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A Qing dynasty illustration of Empress Fu Shou (right) and Emperor Xian
|Empress of the Han dynasty|
|Tenure||195 – 214|
|Successor||Empress Cao Jie|
|Issue||at least two sons|
Family background and marriage to Emperor Xian
Fu Shou's father was Fu Wan (伏完), a seventh generation descendant of the early Eastern Han official Fu Zhan (伏湛) and the hereditary Marquis of Buqi. Fu Wan's wife was Princess Yang'an (陽安公主), a daughter of Emperor Huan), but she was not Fu Shou's biological mother as Fu Shou's mother was named Ying (盈). Fu Wan also had a wife with the family name Fan (樊), but it is not clear whether she was Ying. The Fu family descended from the prominent Confucian scholar Fu Sheng.
In 190, as Emperor Xian was being forced by Dong Zhuo to move the capital west to Chang'an, Lady Fu became an imperial consort. In 195, while Emperor Xian was largely under the control of Dong Zhuo's subordinates Li Jue and Guo Si, he designated Fu Wan as his empress consort.
As Emperor Xian continued his reign of being constantly under the control of one warlord or another, he and Empress Fu were apparently in a loving relationship, but both saw their power increasingly becoming minimal. Later in 195, during Emperor Xian's flight back to the old capital Luoyang, Empress Fu was carrying silk, which were seized by soldiers ostensibly protecting her – such that even her own personal bodyguards were killed, and their blood spilt on her. When they returned to Luoyang, the imperial court was poorly supplied and while there is no record indicating that Empress Fu personally was under threat of starvation, a number of imperial officials died of hunger or were killed by robbers. Materially, the imperial court became much better supplied once the warlord Cao Cao arrived in 196 and took Emperor Xian and the imperial court under control. Cao Cao relocated the imperial capital to his headquarters in Xu County (present-day Xuchang, Henan).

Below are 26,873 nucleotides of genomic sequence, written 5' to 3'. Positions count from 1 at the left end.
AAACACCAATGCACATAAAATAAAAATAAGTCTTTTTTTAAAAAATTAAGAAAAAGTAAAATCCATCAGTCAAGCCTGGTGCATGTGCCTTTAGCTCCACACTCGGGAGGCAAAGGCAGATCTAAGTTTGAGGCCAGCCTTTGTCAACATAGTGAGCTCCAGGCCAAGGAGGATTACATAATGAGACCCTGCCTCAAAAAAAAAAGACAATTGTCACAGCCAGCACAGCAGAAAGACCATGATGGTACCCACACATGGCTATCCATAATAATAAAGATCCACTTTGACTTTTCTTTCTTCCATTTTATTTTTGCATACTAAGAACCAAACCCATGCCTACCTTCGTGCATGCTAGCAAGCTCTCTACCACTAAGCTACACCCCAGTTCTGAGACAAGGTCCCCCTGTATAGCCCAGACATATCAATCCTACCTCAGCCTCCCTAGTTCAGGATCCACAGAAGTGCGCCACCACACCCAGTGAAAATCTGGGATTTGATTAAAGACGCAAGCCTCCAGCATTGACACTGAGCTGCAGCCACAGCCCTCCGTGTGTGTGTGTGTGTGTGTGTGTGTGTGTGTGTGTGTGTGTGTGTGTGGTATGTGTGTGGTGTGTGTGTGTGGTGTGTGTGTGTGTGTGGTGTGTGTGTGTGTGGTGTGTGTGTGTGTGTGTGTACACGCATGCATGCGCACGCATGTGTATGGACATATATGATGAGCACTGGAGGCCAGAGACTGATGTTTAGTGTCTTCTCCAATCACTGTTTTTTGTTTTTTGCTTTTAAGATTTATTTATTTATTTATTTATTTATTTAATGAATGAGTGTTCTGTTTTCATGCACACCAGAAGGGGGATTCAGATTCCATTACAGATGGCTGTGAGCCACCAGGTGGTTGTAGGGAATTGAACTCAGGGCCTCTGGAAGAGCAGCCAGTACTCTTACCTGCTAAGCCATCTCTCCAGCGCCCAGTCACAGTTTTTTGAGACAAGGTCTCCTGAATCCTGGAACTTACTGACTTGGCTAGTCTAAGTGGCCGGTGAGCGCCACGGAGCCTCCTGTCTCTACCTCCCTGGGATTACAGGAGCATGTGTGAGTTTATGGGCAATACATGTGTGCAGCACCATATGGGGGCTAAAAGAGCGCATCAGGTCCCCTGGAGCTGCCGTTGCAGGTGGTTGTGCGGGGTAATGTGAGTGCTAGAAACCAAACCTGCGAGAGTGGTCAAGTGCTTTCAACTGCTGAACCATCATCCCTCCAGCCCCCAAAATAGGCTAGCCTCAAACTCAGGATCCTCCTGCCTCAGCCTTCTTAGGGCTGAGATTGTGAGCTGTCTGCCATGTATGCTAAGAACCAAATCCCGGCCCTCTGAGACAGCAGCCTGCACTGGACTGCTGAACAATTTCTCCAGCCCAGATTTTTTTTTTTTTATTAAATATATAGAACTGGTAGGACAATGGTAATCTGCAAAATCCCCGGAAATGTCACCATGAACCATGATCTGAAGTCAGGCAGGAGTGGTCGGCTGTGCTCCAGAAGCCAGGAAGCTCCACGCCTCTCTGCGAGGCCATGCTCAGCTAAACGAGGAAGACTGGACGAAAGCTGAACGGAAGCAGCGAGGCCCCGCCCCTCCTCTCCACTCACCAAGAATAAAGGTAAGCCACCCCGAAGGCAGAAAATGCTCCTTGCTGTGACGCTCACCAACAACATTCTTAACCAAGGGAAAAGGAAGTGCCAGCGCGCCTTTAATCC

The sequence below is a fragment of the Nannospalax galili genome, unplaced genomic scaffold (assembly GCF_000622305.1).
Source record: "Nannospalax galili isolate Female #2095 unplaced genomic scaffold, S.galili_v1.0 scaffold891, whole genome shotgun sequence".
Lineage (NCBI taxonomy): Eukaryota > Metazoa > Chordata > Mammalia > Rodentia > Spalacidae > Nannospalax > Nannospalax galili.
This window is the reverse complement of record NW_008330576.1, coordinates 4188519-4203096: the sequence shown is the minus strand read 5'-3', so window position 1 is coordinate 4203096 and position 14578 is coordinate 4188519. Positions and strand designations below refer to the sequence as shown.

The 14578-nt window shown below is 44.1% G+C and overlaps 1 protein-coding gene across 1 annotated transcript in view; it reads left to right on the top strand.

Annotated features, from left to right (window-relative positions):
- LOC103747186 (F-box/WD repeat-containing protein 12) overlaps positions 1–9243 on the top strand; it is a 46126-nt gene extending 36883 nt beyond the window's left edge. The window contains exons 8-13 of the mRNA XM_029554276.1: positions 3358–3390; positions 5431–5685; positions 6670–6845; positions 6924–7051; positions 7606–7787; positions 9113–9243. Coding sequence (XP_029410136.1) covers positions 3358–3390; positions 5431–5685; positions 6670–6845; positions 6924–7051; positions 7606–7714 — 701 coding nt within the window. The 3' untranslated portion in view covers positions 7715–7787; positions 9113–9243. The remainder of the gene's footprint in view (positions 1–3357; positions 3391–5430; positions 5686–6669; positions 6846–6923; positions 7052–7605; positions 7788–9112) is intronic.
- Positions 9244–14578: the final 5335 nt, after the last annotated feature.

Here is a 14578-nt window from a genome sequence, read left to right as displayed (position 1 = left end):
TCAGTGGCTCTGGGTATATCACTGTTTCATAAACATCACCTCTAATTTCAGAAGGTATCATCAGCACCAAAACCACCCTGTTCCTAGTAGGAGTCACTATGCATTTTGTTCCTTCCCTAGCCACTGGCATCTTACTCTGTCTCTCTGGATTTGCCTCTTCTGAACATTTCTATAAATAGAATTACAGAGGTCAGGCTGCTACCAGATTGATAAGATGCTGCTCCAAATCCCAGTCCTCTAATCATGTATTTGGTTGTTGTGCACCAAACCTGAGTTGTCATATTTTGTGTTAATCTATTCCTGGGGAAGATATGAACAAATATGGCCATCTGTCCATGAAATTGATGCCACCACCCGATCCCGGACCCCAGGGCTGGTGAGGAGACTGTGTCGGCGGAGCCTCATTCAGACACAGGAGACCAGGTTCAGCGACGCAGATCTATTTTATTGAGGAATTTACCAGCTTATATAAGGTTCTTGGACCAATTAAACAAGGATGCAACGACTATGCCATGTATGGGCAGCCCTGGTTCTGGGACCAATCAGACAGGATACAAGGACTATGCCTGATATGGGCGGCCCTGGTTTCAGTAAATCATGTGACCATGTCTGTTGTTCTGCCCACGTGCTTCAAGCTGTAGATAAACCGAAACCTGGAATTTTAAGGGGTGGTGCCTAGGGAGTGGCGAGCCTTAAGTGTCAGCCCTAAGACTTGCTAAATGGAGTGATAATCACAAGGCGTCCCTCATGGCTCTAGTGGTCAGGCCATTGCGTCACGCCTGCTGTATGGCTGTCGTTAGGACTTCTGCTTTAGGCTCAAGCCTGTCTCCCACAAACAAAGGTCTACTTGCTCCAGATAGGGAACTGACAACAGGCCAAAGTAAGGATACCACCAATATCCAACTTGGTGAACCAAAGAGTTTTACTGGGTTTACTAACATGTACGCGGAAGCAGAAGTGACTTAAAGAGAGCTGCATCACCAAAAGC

Empress Fu was apparently not happy about Cao Cao's domination over the imperial court and central government. In 200, Emperor Xian's concubine, Consort Dong, was forcibly executed by Cao Cao against the emperor's wishes after her father Dong Cheng was found guilty of masterminding a conspiracy to assassinate Cao Cao. After Consort Dong's death, Empress Fu became angry and fearful, so she wrote her father Fu Wan a letter accusing Cao Cao of cruelty and implicitly asking him to come up with a plan to eliminate Cao Cao. Fu Wan was fearful and did not act on the letter, but Empress Fu's letter was discovered in 214. Cao Cao was so angry that he forced Emperor Xian to depose Empress Fu. When Emperor Xian was reluctant to do so, Cao Cao sent his close aides into the imperial palace to capture the empress. Empress Fu tried to hide behind a wall, but Cao Cao's men found her and dragged her out. As she was being taken away, she cried out to Emperor Xian to save her, but his only response was that he had no idea what would happen to him. She was incarcerated and presumably killed along with her two sons and the rest of the Fu family, with her mother Ying exiled.
- 伏胜 (in Chinese). Guoxue.com. 2012-06-25. Retrieved 2013-05-21.
- Chen, Shou (3rd century). Records of the Three Kingdoms (Sanguozhi).
- Fan, Ye (5th century). Book of the Later Han (Houhanshu).
- Pei, Songzhi (5th century). Annotations to Records of the Three Kingdoms (Sanguozhi zhu).
| Empress of the Han dynasty
Empress Cao Jie